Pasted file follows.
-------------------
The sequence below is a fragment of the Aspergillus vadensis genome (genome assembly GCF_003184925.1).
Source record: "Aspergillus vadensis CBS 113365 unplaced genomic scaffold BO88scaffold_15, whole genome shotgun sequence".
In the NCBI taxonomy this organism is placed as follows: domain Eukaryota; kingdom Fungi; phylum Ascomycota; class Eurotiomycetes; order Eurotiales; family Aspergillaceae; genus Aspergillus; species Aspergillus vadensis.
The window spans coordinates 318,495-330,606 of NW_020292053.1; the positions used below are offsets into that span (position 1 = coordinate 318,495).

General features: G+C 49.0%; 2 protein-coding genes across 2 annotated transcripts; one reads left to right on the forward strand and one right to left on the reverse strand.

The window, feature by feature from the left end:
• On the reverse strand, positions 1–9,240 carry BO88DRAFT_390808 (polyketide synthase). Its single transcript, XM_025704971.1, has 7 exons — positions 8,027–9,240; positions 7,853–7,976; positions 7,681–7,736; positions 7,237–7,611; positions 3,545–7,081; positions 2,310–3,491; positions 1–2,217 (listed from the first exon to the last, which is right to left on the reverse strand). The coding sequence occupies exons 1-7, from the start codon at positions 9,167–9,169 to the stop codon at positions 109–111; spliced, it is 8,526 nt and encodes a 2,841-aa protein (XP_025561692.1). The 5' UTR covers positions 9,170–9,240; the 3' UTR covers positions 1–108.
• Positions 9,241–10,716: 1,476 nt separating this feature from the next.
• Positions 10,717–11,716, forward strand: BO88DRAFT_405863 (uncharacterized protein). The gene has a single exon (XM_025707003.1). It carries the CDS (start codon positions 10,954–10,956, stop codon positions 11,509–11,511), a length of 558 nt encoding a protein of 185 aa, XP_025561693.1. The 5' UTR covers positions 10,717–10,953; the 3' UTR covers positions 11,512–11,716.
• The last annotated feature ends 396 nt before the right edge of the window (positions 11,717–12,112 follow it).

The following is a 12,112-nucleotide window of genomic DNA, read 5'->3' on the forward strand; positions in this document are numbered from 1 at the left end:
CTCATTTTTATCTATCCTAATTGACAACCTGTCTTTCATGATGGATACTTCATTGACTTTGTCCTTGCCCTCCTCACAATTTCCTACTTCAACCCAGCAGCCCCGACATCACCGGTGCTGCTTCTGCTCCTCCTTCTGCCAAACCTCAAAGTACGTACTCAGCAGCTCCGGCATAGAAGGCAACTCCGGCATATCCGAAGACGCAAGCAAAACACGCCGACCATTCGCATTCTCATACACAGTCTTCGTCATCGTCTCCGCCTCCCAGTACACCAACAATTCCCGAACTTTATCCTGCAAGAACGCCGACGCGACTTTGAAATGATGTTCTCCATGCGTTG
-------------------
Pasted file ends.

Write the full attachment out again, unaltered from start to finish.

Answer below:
The sequence below is a fragment of the Aspergillus vadensis genome (genome assembly GCF_003184925.1).
Source record: "Aspergillus vadensis CBS 113365 unplaced genomic scaffold BO88scaffold_15, whole genome shotgun sequence".
In the NCBI taxonomy this organism is placed as follows: domain Eukaryota; kingdom Fungi; phylum Ascomycota; class Eurotiomycetes; order Eurotiales; family Aspergillaceae; genus Aspergillus; species Aspergillus vadensis.
The window spans coordinates 318,495-330,606 of NW_020292053.1; the positions used below are offsets into that span (position 1 = coordinate 318,495).

General features: G+C 49.0%; 2 protein-coding genes across 2 annotated transcripts; one reads left to right on the forward strand and one right to left on the reverse strand.

The window, feature by feature from the left end:
• On the reverse strand, positions 1–9,240 carry BO88DRAFT_390808 (polyketide synthase). Its single transcript, XM_025704971.1, has 7 exons — positions 8,027–9,240; positions 7,853–7,976; positions 7,681–7,736; positions 7,237–7,611; positions 3,545–7,081; positions 2,310–3,491; positions 1–2,217 (listed from the first exon to the last, which is right to left on the reverse strand). The coding sequence occupies exons 1-7, from the start codon at positions 9,167–9,169 to the stop codon at positions 109–111; spliced, it is 8,526 nt and encodes a 2,841-aa protein (XP_025561692.1). The 5' UTR covers positions 9,170–9,240; the 3' UTR covers positions 1–108.
• Positions 9,241–10,716: 1,476 nt separating this feature from the next.
• Positions 10,717–11,716, forward strand: BO88DRAFT_405863 (uncharacterized protein). The gene has a single exon (XM_025707003.1). It carries the CDS (start codon positions 10,954–10,956, stop codon positions 11,509–11,511), a length of 558 nt encoding a protein of 185 aa, XP_025561693.1. The 5' UTR covers positions 10,717–10,953; the 3' UTR covers positions 11,512–11,716.
• The last annotated feature ends 396 nt before the right edge of the window (positions 11,717–12,112 follow it).

The following is a 12,112-nucleotide window of genomic DNA, read 5'->3' on the forward strand; positions in this document are numbered from 1 at the left end:
CTCATTTTTATCTATCCTAATTGACAACCTGTCTTTCATGATGGATACTTCATTGACTTTGTCCTTGCCCTCCTCACAATTTCCTACTTCAACCCAGCAGCCCCGACATCACCGGTGCTGCTTCTGCTCCTCCTTCTGCCAAACCTCAAAGTACGTACTCAGCAGCTCCGGCATAGAAGGCAACTCCGGCATATCCGAAGACGCAAGCAAAACACGCCGACCATTCGCATTCTCATACACAGTCTTCGTCATCGTCTCCGCCTCCCAGTACACCAACAATTCCCGAACTTTATCCTGCAAGAACGCCGACGCGACTTTGAAATGATGTTCTCCATGCGTTG